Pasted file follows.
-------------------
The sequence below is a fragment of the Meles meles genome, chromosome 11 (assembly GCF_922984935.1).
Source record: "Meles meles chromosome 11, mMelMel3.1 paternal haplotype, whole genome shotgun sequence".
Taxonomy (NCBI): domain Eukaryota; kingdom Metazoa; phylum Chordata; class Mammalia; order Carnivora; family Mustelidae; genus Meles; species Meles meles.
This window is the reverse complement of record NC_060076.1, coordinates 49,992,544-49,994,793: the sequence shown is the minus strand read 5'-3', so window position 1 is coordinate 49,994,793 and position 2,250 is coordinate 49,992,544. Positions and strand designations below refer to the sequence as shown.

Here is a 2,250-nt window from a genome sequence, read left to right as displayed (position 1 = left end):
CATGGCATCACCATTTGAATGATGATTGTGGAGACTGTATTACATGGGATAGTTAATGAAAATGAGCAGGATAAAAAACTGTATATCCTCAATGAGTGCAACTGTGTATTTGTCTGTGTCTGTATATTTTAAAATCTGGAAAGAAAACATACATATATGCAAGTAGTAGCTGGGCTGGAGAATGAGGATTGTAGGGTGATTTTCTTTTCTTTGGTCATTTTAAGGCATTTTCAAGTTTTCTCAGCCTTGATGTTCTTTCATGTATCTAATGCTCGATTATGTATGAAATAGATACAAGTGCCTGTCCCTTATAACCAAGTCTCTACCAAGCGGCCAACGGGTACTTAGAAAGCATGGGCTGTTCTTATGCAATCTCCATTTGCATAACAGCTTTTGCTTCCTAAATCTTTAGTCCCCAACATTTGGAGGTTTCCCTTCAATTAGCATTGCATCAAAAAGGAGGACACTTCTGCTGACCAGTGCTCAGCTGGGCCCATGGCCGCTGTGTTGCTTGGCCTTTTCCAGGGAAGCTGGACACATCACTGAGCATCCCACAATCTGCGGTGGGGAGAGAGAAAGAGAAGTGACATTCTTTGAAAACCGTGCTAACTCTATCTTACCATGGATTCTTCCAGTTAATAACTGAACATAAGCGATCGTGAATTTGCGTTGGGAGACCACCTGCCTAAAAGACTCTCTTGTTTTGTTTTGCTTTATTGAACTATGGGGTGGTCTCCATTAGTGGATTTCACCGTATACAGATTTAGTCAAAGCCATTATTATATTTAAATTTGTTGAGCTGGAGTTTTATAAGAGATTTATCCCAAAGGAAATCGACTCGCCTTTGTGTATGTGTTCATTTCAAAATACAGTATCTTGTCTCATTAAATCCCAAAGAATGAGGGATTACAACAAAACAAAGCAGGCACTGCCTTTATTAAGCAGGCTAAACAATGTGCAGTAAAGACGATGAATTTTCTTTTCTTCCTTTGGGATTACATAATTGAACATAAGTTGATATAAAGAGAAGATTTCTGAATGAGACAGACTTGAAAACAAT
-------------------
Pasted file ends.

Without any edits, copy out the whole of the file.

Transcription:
The sequence below is a fragment of the Meles meles genome, chromosome 11 (assembly GCF_922984935.1).
Source record: "Meles meles chromosome 11, mMelMel3.1 paternal haplotype, whole genome shotgun sequence".
Taxonomy (NCBI): domain Eukaryota; kingdom Metazoa; phylum Chordata; class Mammalia; order Carnivora; family Mustelidae; genus Meles; species Meles meles.
This window is the reverse complement of record NC_060076.1, coordinates 49,992,544-49,994,793: the sequence shown is the minus strand read 5'-3', so window position 1 is coordinate 49,994,793 and position 2,250 is coordinate 49,992,544. Positions and strand designations below refer to the sequence as shown.

Here is a 2,250-nt window from a genome sequence, read left to right as displayed (position 1 = left end):
CATGGCATCACCATTTGAATGATGATTGTGGAGACTGTATTACATGGGATAGTTAATGAAAATGAGCAGGATAAAAAACTGTATATCCTCAATGAGTGCAACTGTGTATTTGTCTGTGTCTGTATATTTTAAAATCTGGAAAGAAAACATACATATATGCAAGTAGTAGCTGGGCTGGAGAATGAGGATTGTAGGGTGATTTTCTTTTCTTTGGTCATTTTAAGGCATTTTCAAGTTTTCTCAGCCTTGATGTTCTTTCATGTATCTAATGCTCGATTATGTATGAAATAGATACAAGTGCCTGTCCCTTATAACCAAGTCTCTACCAAGCGGCCAACGGGTACTTAGAAAGCATGGGCTGTTCTTATGCAATCTCCATTTGCATAACAGCTTTTGCTTCCTAAATCTTTAGTCCCCAACATTTGGAGGTTTCCCTTCAATTAGCATTGCATCAAAAAGGAGGACACTTCTGCTGACCAGTGCTCAGCTGGGCCCATGGCCGCTGTGTTGCTTGGCCTTTTCCAGGGAAGCTGGACACATCACTGAGCATCCCACAATCTGCGGTGGGGAGAGAGAAAGAGAAGTGACATTCTTTGAAAACCGTGCTAACTCTATCTTACCATGGATTCTTCCAGTTAATAACTGAACATAAGCGATCGTGAATTTGCGTTGGGAGACCACCTGCCTAAAAGACTCTCTTGTTTTGTTTTGCTTTATTGAACTATGGGGTGGTCTCCATTAGTGGATTTCACCGTATACAGATTTAGTCAAAGCCATTATTATATTTAAATTTGTTGAGCTGGAGTTTTATAAGAGATTTATCCCAAAGGAAATCGACTCGCCTTTGTGTATGTGTTCATTTCAAAATACAGTATCTTGTCTCATTAAATCCCAAAGAATGAGGGATTACAACAAAACAAAGCAGGCACTGCCTTTATTAAGCAGGCTAAACAATGTGCAGTAAAGACGATGAATTTTCTTTTCTTCCTTTGGGATTACATAATTGAACATAAGTTGATATAAAGAGAAGATTTCTGAATGAGACAGACTTGAAAACAAT